alleges that, beginning in January 2014 and continuing
through her resignation on June 24, 2014, Toy "R"
Us discriminated against her in violation of Massachusetts
General Laws Chapter 151B ("Section 151B"). See
Complaint ¶¶32-26. She seeks actual damages,
punitive damages, and costs. See Id. Williams'
complaint does not demand a specific amount in damages.
However, the civil cover sheet attached to the complaint
alleges "$40, 000" in "lost wages and
compensation to date" and "$20, 000" in
"reasonably anticipated lost wages." Docket No.
1-3. Williams argues that the cover sheet establishes the
amount in controversy as approximately $60, 000.
Judge Timothy Hillman recently observed, "civil cover
sheets are inherently imprecise, and the extent of a civil
cover sheet's role in determining the amount in
controversy is not settled in this Circuit." Toro v.
CSX Intermodal Terminals, Inc., __ F. supp. 3d __, 2016
WL 4212238, at *4 (D. Mass. Aug. 9, 2016) . Courts in this
district and elsewhere have held that although a civil cover
sheet may provide evidence of the amount in controversy, it
is "not in itself dispositive." Laughlin Kennel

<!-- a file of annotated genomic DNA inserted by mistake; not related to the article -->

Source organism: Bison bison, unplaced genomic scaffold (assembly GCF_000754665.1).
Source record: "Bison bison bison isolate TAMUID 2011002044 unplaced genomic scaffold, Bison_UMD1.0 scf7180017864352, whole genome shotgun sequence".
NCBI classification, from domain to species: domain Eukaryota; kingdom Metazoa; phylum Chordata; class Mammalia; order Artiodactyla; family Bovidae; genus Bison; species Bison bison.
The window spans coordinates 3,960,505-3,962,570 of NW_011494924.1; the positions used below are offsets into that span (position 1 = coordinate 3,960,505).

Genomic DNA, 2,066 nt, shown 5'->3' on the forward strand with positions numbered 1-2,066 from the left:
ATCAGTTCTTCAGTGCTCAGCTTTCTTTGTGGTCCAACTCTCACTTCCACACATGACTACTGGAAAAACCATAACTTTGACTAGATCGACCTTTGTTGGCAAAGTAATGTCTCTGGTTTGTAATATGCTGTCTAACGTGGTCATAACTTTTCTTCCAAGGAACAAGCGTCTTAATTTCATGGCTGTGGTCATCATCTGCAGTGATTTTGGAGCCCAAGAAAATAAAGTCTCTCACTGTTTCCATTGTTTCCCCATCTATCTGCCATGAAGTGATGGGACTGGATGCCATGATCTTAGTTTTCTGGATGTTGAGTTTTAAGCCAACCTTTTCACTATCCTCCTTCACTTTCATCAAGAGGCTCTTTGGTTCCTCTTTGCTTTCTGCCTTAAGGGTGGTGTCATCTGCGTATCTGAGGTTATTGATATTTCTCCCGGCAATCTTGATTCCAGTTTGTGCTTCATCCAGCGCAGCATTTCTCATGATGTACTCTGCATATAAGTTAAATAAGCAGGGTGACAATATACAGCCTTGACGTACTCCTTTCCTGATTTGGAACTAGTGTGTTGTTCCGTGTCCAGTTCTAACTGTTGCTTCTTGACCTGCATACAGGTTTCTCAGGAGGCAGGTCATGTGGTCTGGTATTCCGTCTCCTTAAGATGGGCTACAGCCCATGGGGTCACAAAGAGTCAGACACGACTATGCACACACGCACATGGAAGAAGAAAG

Co. v. Gatehouse Media Inc., __ F.3d __, 2016 WL
4445740, at *2 (D. Mass. Aug. 22, 2016); Holladay v.
Kone, Inc., 606 F.Supp.2d 1296, 1298 (D. Colo. 2009);
Valley v. State Farm Fire & Cas. Co., 504
F.Supp.2d 1, 6 (E.D. Pa. 2006). Other courts have reasoned
that a civil cover sheet "is simply too imprecise to
make the requisite demonstration of the amount in controversy
for purposes of diversity jurisdiction." Magdaleno
v. L.B. Foster Co., No. CIV.A. 06-CV-01882MS, 2008 WL
496314, at *6 (D. Colo. Feb. 19, 2008) .
court agrees, at least in the instant case, where the civil
cover sheet lists total damages of "$60, 000, "
meaning $60, 000 or more. Merely stating the low end
of a range of damages does not establish the amount in
controversy. Therefore, the court must weigh the proof
submitted by both sides and decide, by a preponderance of
evidence, whether the amount in controversy requirement is